By DEB RIECHMANN and JUAN ZAMORANO, Associated Press
PANAMA CITY (AP) — A former CIA base chief convicted in the 2003 abduction of an Egyptian terror suspect is being sent to the United States instead of Italy, which wanted him to serve prison time for his role in the notorious anti-terrorism program known as extraordinary rendition, the U.S. State Department said Friday.
Robert Seldon Lady was detained in Panama this week after Italy and Interpol requested his arrest. After barely two days in detention, he was put on a plane to the U.S. by Panama, a close U.S. ally that offered no explanation for its decision.
"It's my understanding that he is in fact either en route or back in the United States," State Department spokeswoman Marie Harf told reporters in Washington. She declined to disclose other details about his case.
Italy's deputy foreign minister, Lap Pistelli, said in a statement that Italy "acknowledges" Panama's decision, adding nothing more about the case. Italy and Panama have no extradition treaty, Italian diplomats said, but Panama would have been free to send Lady to Italy if it wanted.
Lady had crossed the border into Costa Rica this week and was sent back to Panama where he was detained, according to an Italian official familiar with Italy's investigation of the rendition of Cleric Osama Moustafa Hassan Nasr. The official spoke on condition of anonymity because the official was not authorized to discuss the case.
A Panamanian National Police official said Lady, 59, had been detained Wednesday on the Costa Rica-Panama border. The official also spoke on condition of anonymity due to lack of authorization to discuss the matter.
A senior U.S. administration official said that Lady was detained in Panama on Thursday and that he was "expelled" by Panamanian immigration officials. The official spoke on condition of anonymity because they were not authorized to discuss the details of the case.
"It's just pretty astonishing that this hopeful moment for some accountability turned so quickly on its head," said Katherine Gallagher, a senior attorney at the New York-based Center for Constitutional Rights, which has fought against U.S. practices such as extraordinary rendition and detention of terrorism suspected at the Guantanamo Bay prison.
She said U.S. efforts to help Lady escape punishment in Italy opened the Obama administration to charges of hypocrisy when they are considered in light of a U.S. push to bring National Security Agency leaker Edward Snowden back to the U.S. to be put on trial. Attempts to get Snowden back have included an international push to persuade countries not to give Snowden asylum, or even let him cross their airspace on his way to a country that could let him avoid the U.S. justice system.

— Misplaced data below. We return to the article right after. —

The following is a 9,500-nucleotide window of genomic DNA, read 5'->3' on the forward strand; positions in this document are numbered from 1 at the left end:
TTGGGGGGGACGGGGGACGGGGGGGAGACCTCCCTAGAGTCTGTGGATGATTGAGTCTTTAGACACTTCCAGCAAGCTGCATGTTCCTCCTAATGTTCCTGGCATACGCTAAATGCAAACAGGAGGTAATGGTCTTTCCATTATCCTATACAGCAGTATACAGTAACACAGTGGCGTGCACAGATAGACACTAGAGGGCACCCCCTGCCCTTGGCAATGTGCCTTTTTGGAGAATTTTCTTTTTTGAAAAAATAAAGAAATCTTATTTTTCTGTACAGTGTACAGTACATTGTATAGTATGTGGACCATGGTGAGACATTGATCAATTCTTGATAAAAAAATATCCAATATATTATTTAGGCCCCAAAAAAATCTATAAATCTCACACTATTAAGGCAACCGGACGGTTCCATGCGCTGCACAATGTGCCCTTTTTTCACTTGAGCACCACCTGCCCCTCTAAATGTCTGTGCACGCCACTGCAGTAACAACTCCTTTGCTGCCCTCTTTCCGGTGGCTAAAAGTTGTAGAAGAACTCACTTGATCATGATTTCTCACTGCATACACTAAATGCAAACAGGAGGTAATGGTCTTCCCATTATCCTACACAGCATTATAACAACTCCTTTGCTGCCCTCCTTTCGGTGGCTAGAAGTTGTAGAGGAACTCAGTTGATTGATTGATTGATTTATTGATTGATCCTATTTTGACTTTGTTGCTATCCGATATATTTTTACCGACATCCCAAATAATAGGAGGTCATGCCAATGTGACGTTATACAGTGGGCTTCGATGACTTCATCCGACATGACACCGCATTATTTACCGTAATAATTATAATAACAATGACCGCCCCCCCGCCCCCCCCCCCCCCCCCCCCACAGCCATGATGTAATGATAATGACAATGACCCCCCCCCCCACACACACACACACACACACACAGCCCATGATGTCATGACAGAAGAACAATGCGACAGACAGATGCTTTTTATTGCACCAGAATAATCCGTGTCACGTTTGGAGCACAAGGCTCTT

"We see a complete double standard here. The U.S. is saying it's so important for Snowden to face charges in the U.S., where there is a great deal of debate over whether those charges are legitimate, as opposed to Lady, where there is a conviction for torture, a universally recognized crime," Gallagher said.
Nasr, also known as Abu Omar, was hustled into a car in February 2003 on a street in Milan, where he preached, and transferred to U.S. military bases in Italy and Germany before being flown to Egypt. He alleged he was tortured in Egypt before being released.
Italy conducted an aggressive investigation and charged 26 CIA and other U.S. government employees despite objections from Washington. All left Italy before charges were filed in the first trial in the world involving the CIA's extraordinary rendition program, under which terror suspects were abducted and transferred to third countries where many were tortured.
All of the U.S. suspects were eventually convicted but only Lady received a sentence — nine years in prison — that merited an extradition request under Italian legal guidelines.
He disappeared for years, offering sporadic comments to the media, until he reappeared in the public eye this week.
Panamanian President Ricardo Martinelli is a right-leaning populist who took office in 2009 and was widely seen as alienating the Obama administration when he first took power with an authoritarian leadership style and attempts to exert control over Panama's legislative and judicial branches.